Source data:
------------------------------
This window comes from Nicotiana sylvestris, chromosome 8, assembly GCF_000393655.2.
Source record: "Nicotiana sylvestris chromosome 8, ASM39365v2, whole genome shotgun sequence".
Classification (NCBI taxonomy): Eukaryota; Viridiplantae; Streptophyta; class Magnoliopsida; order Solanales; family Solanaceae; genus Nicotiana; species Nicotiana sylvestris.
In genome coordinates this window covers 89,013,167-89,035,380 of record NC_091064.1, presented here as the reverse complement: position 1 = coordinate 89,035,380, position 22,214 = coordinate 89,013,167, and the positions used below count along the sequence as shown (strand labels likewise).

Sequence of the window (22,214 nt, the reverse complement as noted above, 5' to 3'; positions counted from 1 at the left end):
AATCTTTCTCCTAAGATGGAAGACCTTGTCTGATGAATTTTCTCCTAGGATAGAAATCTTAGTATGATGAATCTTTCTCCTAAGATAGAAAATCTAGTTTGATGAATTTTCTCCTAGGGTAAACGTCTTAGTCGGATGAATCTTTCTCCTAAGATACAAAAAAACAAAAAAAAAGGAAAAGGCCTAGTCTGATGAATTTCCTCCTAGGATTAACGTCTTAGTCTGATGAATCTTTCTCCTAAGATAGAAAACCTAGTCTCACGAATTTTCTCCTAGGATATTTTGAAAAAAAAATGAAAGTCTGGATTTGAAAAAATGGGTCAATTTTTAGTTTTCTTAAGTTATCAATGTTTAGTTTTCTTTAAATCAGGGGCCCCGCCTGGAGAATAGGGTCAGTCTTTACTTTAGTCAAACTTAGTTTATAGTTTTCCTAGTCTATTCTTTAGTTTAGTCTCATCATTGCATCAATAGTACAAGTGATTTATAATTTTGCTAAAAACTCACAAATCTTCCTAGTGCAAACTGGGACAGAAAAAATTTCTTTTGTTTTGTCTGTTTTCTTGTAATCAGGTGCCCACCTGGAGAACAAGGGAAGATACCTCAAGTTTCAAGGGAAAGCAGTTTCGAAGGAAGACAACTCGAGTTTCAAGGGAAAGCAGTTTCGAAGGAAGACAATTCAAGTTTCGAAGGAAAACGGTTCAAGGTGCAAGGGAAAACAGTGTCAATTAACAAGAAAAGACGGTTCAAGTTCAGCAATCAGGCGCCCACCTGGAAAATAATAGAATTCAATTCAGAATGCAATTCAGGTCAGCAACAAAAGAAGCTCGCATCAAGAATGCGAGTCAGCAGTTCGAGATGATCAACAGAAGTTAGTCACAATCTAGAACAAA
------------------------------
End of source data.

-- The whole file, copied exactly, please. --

This window comes from Nicotiana sylvestris, chromosome 8, assembly GCF_000393655.2.
Source record: "Nicotiana sylvestris chromosome 8, ASM39365v2, whole genome shotgun sequence".
Classification (NCBI taxonomy): Eukaryota; Viridiplantae; Streptophyta; class Magnoliopsida; order Solanales; family Solanaceae; genus Nicotiana; species Nicotiana sylvestris.
In genome coordinates this window covers 89,013,167-89,035,380 of record NC_091064.1, presented here as the reverse complement: position 1 = coordinate 89,035,380, position 22,214 = coordinate 89,013,167, and the positions used below count along the sequence as shown (strand labels likewise).

Sequence of the window (22,214 nt, the reverse complement as noted above, 5' to 3'; positions counted from 1 at the left end):
AATCTTTCTCCTAAGATGGAAGACCTTGTCTGATGAATTTTCTCCTAGGATAGAAATCTTAGTATGATGAATCTTTCTCCTAAGATAGAAAATCTAGTTTGATGAATTTTCTCCTAGGGTAAACGTCTTAGTCGGATGAATCTTTCTCCTAAGATACAAAAAAACAAAAAAAAAGGAAAAGGCCTAGTCTGATGAATTTCCTCCTAGGATTAACGTCTTAGTCTGATGAATCTTTCTCCTAAGATAGAAAACCTAGTCTCACGAATTTTCTCCTAGGATATTTTGAAAAAAAAATGAAAGTCTGGATTTGAAAAAATGGGTCAATTTTTAGTTTTCTTAAGTTATCAATGTTTAGTTTTCTTTAAATCAGGGGCCCCGCCTGGAGAATAGGGTCAGTCTTTACTTTAGTCAAACTTAGTTTATAGTTTTCCTAGTCTATTCTTTAGTTTAGTCTCATCATTGCATCAATAGTACAAGTGATTTATAATTTTGCTAAAAACTCACAAATCTTCCTAGTGCAAACTGGGACAGAAAAAATTTCTTTTGTTTTGTCTGTTTTCTTGTAATCAGGTGCCCACCTGGAGAACAAGGGAAGATACCTCAAGTTTCAAGGGAAAGCAGTTTCGAAGGAAGACAACTCGAGTTTCAAGGGAAAGCAGTTTCGAAGGAAGACAATTCAAGTTTCGAAGGAAAACGGTTCAAGGTGCAAGGGAAAACAGTGTCAATTAACAAGAAAAGACGGTTCAAGTTCAGCAATCAGGCGCCCACCTGGAAAATAATAGAATTCAATTCAGAATGCAATTCAGGTCAGCAACAAAAGAAGCTCGCATCAAGAATGCGAGTCAGCAGTTCGAGATGATCAACAGAAGTTAGTCACAATCTAGAACAAA